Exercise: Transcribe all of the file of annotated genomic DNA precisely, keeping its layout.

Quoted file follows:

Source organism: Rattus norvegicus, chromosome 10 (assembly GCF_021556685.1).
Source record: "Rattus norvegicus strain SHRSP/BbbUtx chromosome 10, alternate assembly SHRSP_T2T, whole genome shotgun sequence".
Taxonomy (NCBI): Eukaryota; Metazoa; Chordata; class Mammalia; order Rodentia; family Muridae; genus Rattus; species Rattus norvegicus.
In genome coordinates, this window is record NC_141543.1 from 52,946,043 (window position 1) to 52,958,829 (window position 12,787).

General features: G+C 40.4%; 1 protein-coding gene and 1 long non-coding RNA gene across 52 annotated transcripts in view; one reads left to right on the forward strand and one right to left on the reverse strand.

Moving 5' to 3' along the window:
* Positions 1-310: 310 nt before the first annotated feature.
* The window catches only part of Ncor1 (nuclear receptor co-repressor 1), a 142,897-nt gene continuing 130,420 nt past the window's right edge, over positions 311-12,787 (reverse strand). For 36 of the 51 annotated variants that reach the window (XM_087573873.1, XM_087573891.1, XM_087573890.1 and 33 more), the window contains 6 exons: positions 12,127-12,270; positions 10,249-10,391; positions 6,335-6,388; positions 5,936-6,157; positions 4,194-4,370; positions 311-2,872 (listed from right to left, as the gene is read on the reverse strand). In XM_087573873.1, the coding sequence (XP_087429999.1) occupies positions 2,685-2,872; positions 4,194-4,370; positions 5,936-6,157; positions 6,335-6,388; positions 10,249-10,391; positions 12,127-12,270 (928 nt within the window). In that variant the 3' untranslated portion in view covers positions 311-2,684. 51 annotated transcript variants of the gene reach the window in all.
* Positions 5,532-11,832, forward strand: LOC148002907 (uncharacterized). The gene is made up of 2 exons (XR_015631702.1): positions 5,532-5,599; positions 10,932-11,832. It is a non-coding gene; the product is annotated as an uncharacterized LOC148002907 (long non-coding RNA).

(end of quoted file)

Source organism: Rattus norvegicus, chromosome 10 (assembly GCF_021556685.1).
Source record: "Rattus norvegicus strain SHRSP/BbbUtx chromosome 10, alternate assembly SHRSP_T2T, whole genome shotgun sequence".
Taxonomy (NCBI): Eukaryota; Metazoa; Chordata; class Mammalia; order Rodentia; family Muridae; genus Rattus; species Rattus norvegicus.
In genome coordinates, this window is record NC_141543.1 from 52,946,043 (window position 1) to 52,958,829 (window position 12,787).

General features: G+C 40.4%; 1 protein-coding gene and 1 long non-coding RNA gene across 52 annotated transcripts in view; one reads left to right on the forward strand and one right to left on the reverse strand.

Moving 5' to 3' along the window:
* Positions 1-310: 310 nt before the first annotated feature.
* The window catches only part of Ncor1 (nuclear receptor co-repressor 1), a 142,897-nt gene continuing 130,420 nt past the window's right edge, over positions 311-12,787 (reverse strand). For 36 of the 51 annotated variants that reach the window (XM_087573873.1, XM_087573891.1, XM_087573890.1 and 33 more), the window contains 6 exons: positions 12,127-12,270; positions 10,249-10,391; positions 6,335-6,388; positions 5,936-6,157; positions 4,194-4,370; positions 311-2,872 (listed from right to left, as the gene is read on the reverse strand). In XM_087573873.1, the coding sequence (XP_087429999.1) occupies positions 2,685-2,872; positions 4,194-4,370; positions 5,936-6,157; positions 6,335-6,388; positions 10,249-10,391; positions 12,127-12,270 (928 nt within the window). In that variant the 3' untranslated portion in view covers positions 311-2,684. 51 annotated transcript variants of the gene reach the window in all.
* Positions 5,532-11,832, forward strand: LOC148002907 (uncharacterized). The gene is made up of 2 exons (XR_015631702.1): positions 5,532-5,599; positions 10,932-11,832. It is a non-coding gene; the product is annotated as an uncharacterized LOC148002907 (long non-coding RNA).